Esa-Pekka Salonen - Biography

Born in Helsinki in 1958, ESA-PEKKA SALONEN studied horn with Holger Fransman, conducting with Jorma Panula and composition with Einojuhani Rautavaara at the Sibelius Academy. In 1977, he co-founded the Finnish avant-garde Ears Open collective and became its conductor. His highly successful début with the Finnish Radio Symphony Orchestra in 1979 led to conducting engagements all across Scandinavia, including an acclaimed production of Berg's Wozzeck at Stockholm's Royal Opera.

Salonen's international breakthrough came in 1983 in London conducting the Philharmonia Orchestra in Mahler's Third Symphony, and two years later he was simultaneously appointed music director of the Swedish Radio Symphony Orchestra (remaining until 1995) and principal guest conductor of the Philharmonia (until 1994) and the Oslo Philharmonic (until 1989). Since 1992 he has been music director of the Los Angeles Philharmonic, with whom he has appeared throughout Europe and Japan, including residencies at the 1992 Salzburg Festival and at the Théâtre du Châtelet in Paris in 1996.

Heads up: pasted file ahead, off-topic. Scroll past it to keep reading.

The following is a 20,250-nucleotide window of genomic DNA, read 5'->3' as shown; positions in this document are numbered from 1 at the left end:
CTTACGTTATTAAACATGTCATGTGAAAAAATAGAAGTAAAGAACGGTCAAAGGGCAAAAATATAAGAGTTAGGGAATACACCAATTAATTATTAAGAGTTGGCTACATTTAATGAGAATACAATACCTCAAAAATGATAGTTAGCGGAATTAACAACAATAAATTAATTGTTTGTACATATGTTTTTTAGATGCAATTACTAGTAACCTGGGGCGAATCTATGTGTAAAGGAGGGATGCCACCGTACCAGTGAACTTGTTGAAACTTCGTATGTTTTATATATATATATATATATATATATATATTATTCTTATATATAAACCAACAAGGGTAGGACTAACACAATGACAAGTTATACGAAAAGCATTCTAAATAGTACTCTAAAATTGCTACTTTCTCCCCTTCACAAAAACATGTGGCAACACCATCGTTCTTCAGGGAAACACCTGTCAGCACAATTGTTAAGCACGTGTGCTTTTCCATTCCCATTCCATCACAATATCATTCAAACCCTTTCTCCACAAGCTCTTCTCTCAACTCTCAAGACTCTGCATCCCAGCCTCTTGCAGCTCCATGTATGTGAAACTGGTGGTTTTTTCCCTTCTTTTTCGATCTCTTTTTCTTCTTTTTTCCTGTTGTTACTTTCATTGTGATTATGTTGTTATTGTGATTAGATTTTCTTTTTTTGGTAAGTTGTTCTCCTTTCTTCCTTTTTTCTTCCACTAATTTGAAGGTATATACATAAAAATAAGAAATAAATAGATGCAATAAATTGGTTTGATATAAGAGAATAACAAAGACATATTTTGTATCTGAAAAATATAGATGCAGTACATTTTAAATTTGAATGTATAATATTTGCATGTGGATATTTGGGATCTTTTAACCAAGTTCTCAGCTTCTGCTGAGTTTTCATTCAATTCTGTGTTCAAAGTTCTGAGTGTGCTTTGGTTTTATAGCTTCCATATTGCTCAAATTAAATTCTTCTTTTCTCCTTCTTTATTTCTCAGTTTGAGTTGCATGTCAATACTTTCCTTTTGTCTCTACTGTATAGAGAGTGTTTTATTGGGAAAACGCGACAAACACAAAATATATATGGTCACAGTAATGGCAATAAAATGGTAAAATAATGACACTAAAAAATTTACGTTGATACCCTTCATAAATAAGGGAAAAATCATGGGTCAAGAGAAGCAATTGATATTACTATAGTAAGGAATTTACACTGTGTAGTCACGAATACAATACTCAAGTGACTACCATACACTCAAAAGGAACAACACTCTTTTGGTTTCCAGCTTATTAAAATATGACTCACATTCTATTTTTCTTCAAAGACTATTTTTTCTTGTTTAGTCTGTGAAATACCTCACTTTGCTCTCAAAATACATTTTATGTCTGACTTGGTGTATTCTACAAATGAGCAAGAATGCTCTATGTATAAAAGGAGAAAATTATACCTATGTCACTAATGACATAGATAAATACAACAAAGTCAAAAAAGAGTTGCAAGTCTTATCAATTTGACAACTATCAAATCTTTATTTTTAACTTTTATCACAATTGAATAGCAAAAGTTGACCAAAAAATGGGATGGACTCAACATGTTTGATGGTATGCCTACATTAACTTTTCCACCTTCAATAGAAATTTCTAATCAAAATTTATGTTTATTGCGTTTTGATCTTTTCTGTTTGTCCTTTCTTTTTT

Salonen has achieved international renown as a champion of new music by contemporary composers including John Adams and his compatriots Magnus Lindberg and Kaija Saariaho, as well as an outstanding interpreter of the music of Bartók, Dallapiccola, Debussy, Lutos³awski, Mahler, Messiaen, Nielsen, Prokofiev, Rachmaninov, Sibelius, Stravinsky, and Takemitsu. As a composer he is recognized as an important voice in contemporary music, whose works have been described as "brilliant, humorous, and combining avant-garde daring with immediate impact" (The Guardian).

In 2003, the year in which Esa-Pekka Salonen signed an exclusive contract with Deutsche Grammophon, his conducting engagements include the inaugural concerts of the Los Angeles Philharmonic's new Walt Disney Hall in October as well as appearances with the Berliner Philharmoniker, the Orchestre de Paris, the Kirov Orchestra at St. Petersburg's White Nights Festival, and the Los Angeles Philharmonic at the Edinburgh Festival.